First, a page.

36 Stoke Newington Rd N16 7XJ 7354 9993 http://ilovethenest.com
adapted from my original review at www.squaremeal.co.uk
Thursday, 11 November 2010
After three years and a mega-makeover, The Savoy is back in business... big time! The queue for its classic American Bar is worthy of the Harrods sale and stars are piling in: Bon Jovi, Take That and Jude Law have all been spotted, I hear. Was the squillion pound makeover worth it? Judging by the public areas, they could have saved themselves a few bob and hired Justin and Colin. As evidence, I offer you the Savoy Tea gift shop - more suited to a Harry Potter theme park than a chic hotel - cheap chocolate box lid 'art' and piss-poor portraits of old Hollywood stars, or the frowsy Thames Foyer with its ugly patterned carpet and gauche focal metal centrepiece (above) wherein a grand piano and two vast Ming(in') vases are imprisoned. Birdcage? Recycled park bandstand? A Wendy House in which to park your silver-spooned brats while you take afternoon tea and talk through whether to ship the little angels 'orff' to Eton or Fettes? Al Fayed’s froufrou Paris Ritz seems chic compared to some of the ghastly gubbins dumped on the poor old new Savoy. But avert your gaze, swing left... et voilà! Tricked out in black and shimmering golds, seductively lit, its tables sensibly spaced, the hotel's brand new Beaufort Bar stacks up as one of London’s great rooms. Its focal point, a theatrical bar - set on the stage where musicians in tails once played Stompin’ At The Savoy as bobbed flappers shimmied below - turns out cracking cocktails: Sugar Strut, Patience (Gary Barlow’s fave tipple?), The Real McCoy (bourbon, ginger wine and sherry over ice) and The Savoy’s signature White Lady are all dandy. 'Ouch!' expensive, they come with free nibbles and nightly cabaret. Service is suitably five star. "Will you be dining with us?" asks the maitre d' as we make to leave. "No, I have a reservation at Tinello and I'm running late." "No problem. We'll ring them and let them know you'll be with them presently." Classy! Designery friends rate the Beaufort' Bar's decor ‘tacky.’ I hear them but I can't help but love its OTT Gulf States glam aesthetic and the waitresses' flouncy dresses - think woeful wannabe chanteuse Edith in Allo Allo - never fail to amuse. If Dolce and Gabbana designed a salon for my wake, this would be it. That, or a set for a Ferrero Rocher commercial.
The Savoy, Strand, WC2 7836 4343 http://www.fairmont.com/Savoy
Saturday, 6 November 2010
4 Winsley St W1 7290 0580
CLOSED- Venue is now LIBERTINE www.libertineclublondon.com/ See Reason and Mankind review (March 2013)
Friday, 5 November 2010
For two decades, this Shoreditch vault has been members-only. But, pass muster - i.e. look sufficiently decorous or intriguing - and Ninetyeight, Kath Morrell’s quaint speakeasy is now open to all. A series of white rooms gussied up in glitzy pantomime baroque favours garish gee-gaws, jars stuffed with candy and fun-fair prizes - cloth monkeys with light-up eyes, anyone? If Willie Wonka got with My Little Pony, they’d be regulars. In contrast to the heroically whimsical decor, 98’s bartenders are serious about their craft, described to me as ‘molecular mixology.’ It’s a term that makes me shudder, too often translating as contrived conceits courtesy of hopeful Hestons: high on theatre, the result is invariably less Blumenthal, more Blumenoffal - tripe in a glass. Kath’s signatures include Off In The Clouds, a sky-blue Vesper for blue-sky drinkers served over fluffy candy floss. Good Old Fashioned Sunday Roast (Karlsson’s Gold vodka infused with rosemary, oregano and orange) recalls a herbal liqueur that seemed like a good idea in Menorca but now lurks unloved in your drinks cupboard. I’d sooner spend £9 on a non-nonsense Negroni. Thankfully, the classics are also available at this agreeably bonkers basement where Sunday afternoons are given over to ‘vintage’ tea parties and every visit will yield a tale of the unexpected. Did I really witness fully-grown man spend an entire evening folded up in a claustrophobic box, charged with the specific task of animating a disco midget DJ doll that was too Don't Look Now for comfort? Or was my strange brew stronger than I initially thought?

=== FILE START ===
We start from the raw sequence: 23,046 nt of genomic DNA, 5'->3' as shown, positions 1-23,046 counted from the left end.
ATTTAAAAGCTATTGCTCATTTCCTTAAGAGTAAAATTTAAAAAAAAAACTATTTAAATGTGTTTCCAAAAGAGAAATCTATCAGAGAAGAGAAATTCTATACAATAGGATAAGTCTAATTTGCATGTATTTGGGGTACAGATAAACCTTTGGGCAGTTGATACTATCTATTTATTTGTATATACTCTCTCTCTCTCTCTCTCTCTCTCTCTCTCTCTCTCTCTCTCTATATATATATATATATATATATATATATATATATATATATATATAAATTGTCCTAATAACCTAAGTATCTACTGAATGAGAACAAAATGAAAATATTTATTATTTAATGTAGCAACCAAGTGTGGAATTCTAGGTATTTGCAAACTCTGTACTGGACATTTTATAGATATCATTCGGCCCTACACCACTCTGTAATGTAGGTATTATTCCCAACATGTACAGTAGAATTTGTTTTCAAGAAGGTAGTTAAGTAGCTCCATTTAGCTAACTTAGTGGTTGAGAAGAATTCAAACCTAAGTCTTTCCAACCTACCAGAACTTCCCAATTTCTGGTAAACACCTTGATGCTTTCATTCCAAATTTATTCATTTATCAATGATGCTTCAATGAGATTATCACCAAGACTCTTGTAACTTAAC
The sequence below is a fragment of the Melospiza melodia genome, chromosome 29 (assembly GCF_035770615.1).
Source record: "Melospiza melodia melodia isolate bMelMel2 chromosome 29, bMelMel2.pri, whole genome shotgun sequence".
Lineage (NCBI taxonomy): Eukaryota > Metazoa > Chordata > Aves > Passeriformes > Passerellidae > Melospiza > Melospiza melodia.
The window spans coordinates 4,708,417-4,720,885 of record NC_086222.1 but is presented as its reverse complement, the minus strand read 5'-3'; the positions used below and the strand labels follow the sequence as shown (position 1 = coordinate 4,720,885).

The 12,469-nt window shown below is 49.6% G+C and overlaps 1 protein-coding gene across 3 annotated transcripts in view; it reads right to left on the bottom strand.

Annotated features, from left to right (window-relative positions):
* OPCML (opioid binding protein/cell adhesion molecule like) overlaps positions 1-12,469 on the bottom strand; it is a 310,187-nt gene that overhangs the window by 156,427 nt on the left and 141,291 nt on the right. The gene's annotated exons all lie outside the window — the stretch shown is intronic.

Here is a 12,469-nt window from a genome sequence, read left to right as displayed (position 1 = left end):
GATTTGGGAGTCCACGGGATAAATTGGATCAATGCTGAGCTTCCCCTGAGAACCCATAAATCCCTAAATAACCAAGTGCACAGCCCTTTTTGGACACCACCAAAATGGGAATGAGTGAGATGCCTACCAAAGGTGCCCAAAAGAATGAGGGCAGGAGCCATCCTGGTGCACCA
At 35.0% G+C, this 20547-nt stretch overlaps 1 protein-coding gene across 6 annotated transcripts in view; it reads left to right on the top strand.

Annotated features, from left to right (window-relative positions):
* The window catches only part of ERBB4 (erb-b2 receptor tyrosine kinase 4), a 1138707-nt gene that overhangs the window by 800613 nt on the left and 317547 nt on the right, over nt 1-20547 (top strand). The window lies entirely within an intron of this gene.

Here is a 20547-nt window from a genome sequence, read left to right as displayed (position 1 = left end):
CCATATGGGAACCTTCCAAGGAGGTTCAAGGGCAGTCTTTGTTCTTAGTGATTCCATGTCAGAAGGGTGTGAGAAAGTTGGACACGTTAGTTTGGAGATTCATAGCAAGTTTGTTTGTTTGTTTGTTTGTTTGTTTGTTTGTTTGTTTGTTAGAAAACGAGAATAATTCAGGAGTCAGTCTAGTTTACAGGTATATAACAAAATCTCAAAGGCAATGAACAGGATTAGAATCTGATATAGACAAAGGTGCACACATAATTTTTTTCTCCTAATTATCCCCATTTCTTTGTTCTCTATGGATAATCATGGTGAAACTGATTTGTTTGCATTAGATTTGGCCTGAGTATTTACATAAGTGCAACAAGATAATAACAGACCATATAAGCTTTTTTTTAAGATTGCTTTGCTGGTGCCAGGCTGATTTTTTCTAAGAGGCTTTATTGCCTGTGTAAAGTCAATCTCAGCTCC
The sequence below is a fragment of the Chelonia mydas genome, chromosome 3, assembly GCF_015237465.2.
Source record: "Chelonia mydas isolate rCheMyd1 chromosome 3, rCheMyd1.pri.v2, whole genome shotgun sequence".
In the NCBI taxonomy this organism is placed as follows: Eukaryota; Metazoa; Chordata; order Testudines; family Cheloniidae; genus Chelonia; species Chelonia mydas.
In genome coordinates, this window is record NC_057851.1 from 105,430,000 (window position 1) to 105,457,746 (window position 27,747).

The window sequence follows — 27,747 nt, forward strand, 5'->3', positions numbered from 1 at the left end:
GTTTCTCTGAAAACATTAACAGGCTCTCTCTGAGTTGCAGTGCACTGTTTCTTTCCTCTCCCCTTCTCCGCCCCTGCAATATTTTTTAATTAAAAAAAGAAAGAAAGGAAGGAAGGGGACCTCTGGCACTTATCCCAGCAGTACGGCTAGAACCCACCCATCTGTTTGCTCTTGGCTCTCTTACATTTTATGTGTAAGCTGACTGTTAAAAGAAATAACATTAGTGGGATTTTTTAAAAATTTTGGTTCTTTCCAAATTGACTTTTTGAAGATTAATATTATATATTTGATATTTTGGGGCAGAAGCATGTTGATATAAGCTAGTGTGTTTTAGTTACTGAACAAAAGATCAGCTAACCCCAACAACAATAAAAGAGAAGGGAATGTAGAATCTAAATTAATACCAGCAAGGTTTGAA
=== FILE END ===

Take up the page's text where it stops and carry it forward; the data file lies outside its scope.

98 Curtain Rd EC2 7729 0087 www.ninetyeight-bar-lounge.com
Wednesday, 3 November 2010
If you ever find yourself in Half Moon Street (although why you would, I'm at a loss to understand) you have two drinking options. There's the rather splendid Flemings Hotel bar, camp, quirky and inviting, and then there's the 'new' Berry Bar & Lounge at the Hilton London Green Park (mouthful or what?) I enter something that's part pub, part hotel bar moderne -well moderne back when John Major was fighting for his political life, perhaps. If you dropped me , blindfolded, through its ceiling, I'd think 'somewhere off the A42' - the type of depressing Crossroads clone where sad stationery reps book in and entertain hopes of picking up the bit of skirt they just spotted having second helpings in the adjacent carvery. A home from home for Alan Partridge, then? There's a selection of quality gin (Williams Chase, No.3, Sipsmith) as bases for cocktails such as negroni, Earl Grey tea martini and house creation ginger fizz (Plymouth, fresh ginger and bitters) at £7.95. Fizz, from £8.35 for a flute of Piper, an octet of wines from £20.35 (Sicilian white), afternoon teas from £14.50 and bites such as chilli squid, lamb kebabs and smoked salmon crostini sound commendable, but overcome by the sheer ennui of the room, I call my soon-to-arrive date and suggest we convene at Flemings. If you've been in, Alan, let me know what you thought. On second thoughts....
Half Moon St W1J 7BN 7629 7522 www.hilton.co.uk/greenpark